Who's right and who's wrong? That's the question Ellroy begs readers to ask in LA Confidential. Is it Johnathan 'Jack' Vincenness, a vice cop who sells his soul one Hush-Hush punchline at a time? Wendell 'Bud' White with his moral crusade against women beaters? Or is it Edmund 'Ed' Exley, a rich kid trying to surpass his father in command and ambition? But justice is like the L.A. night Ellroy finely portrays - a dull gray with an occasional street light throwing light and shadow on both plot and its characters, who might be ugly, but not matter how hard you try, you can't stop yourself from riding along. (Blunt, hard prose takes a bit getting used to but fits the story well)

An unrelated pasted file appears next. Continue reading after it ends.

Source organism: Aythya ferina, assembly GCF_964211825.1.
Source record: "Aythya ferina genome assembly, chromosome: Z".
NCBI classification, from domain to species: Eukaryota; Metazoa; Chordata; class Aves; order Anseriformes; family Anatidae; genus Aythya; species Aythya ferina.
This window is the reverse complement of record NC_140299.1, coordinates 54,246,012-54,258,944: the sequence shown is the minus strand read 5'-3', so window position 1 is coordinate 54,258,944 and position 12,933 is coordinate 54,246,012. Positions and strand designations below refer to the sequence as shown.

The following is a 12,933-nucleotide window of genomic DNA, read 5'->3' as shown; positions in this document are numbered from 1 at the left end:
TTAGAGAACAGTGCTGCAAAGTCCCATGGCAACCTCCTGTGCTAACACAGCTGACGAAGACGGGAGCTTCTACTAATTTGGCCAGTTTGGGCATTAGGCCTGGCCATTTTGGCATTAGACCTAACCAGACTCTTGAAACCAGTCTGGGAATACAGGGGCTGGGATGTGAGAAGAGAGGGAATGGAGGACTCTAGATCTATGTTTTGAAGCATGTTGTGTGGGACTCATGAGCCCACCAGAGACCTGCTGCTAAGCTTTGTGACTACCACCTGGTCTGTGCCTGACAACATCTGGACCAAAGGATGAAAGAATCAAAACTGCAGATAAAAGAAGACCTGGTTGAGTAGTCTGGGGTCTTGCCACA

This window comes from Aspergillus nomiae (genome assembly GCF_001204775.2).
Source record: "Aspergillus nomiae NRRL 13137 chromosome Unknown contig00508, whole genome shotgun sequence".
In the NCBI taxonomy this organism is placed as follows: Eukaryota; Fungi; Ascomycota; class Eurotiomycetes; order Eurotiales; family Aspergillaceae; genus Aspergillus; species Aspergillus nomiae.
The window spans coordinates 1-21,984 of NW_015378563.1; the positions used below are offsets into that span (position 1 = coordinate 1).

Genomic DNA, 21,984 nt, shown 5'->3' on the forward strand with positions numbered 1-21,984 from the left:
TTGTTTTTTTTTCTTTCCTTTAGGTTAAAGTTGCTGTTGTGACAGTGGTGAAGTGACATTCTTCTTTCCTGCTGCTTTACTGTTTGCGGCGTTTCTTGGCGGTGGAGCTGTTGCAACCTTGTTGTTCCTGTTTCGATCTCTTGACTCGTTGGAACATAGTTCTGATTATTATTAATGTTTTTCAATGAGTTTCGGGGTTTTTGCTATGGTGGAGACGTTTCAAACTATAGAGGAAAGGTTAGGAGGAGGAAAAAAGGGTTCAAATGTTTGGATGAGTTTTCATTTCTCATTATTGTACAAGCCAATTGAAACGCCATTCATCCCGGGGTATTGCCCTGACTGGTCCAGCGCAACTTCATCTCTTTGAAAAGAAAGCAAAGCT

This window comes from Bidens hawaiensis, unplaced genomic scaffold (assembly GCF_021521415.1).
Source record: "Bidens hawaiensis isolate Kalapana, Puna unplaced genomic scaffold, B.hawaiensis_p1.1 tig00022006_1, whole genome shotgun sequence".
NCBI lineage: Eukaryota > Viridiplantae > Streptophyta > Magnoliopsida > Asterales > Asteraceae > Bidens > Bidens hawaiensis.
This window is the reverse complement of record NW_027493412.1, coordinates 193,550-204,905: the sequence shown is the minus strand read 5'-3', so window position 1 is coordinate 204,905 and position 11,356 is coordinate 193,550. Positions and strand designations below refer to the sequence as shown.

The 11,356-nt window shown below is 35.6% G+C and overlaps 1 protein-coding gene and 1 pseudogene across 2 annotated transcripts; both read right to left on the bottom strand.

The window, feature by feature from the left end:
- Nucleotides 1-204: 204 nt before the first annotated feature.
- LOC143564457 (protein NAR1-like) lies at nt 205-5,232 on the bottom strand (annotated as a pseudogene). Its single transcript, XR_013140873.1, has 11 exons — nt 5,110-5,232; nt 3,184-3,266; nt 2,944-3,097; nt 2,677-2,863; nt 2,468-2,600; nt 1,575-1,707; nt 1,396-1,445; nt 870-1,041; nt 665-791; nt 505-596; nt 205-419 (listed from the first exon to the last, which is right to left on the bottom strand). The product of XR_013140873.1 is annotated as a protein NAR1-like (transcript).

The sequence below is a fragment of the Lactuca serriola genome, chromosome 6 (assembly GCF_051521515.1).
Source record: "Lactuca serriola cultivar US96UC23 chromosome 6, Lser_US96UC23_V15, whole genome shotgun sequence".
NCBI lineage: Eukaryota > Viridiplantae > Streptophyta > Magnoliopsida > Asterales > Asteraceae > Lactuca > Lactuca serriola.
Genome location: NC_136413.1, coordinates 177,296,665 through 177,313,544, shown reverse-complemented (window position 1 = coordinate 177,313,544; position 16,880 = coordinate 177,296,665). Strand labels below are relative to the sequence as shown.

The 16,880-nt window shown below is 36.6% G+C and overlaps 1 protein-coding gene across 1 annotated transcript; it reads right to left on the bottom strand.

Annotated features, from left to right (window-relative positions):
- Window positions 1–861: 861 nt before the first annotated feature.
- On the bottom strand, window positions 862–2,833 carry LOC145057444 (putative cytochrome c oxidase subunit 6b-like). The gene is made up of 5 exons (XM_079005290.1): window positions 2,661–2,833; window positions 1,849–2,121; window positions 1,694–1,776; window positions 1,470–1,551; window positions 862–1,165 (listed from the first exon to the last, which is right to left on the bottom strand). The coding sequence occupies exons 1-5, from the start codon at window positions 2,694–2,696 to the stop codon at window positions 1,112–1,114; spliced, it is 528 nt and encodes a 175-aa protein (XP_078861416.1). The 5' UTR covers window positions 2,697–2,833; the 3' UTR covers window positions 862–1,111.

Guest More than 1 year ago
This book was incredible. It doesn't seem as long as it is, because it moves at a phenomenal pace. It is more layered than any book I know. The three main characters are completely different policemen, and never boring. I suggest reading it more than once.
Guest More than 1 year ago
Ellroy's gritty and hard-hitting novel set in 1950's Los Angeles grips the reader in a vortex of violence and corruption. Reads like a whirlwind! Much better than the movie version.
Guest More than 1 year ago
l.a.confindential does not feel like a 400+ page book. james ellroy style of writng puts you in the 50s with is descriptive characters and well drawn scenery. worth the buy!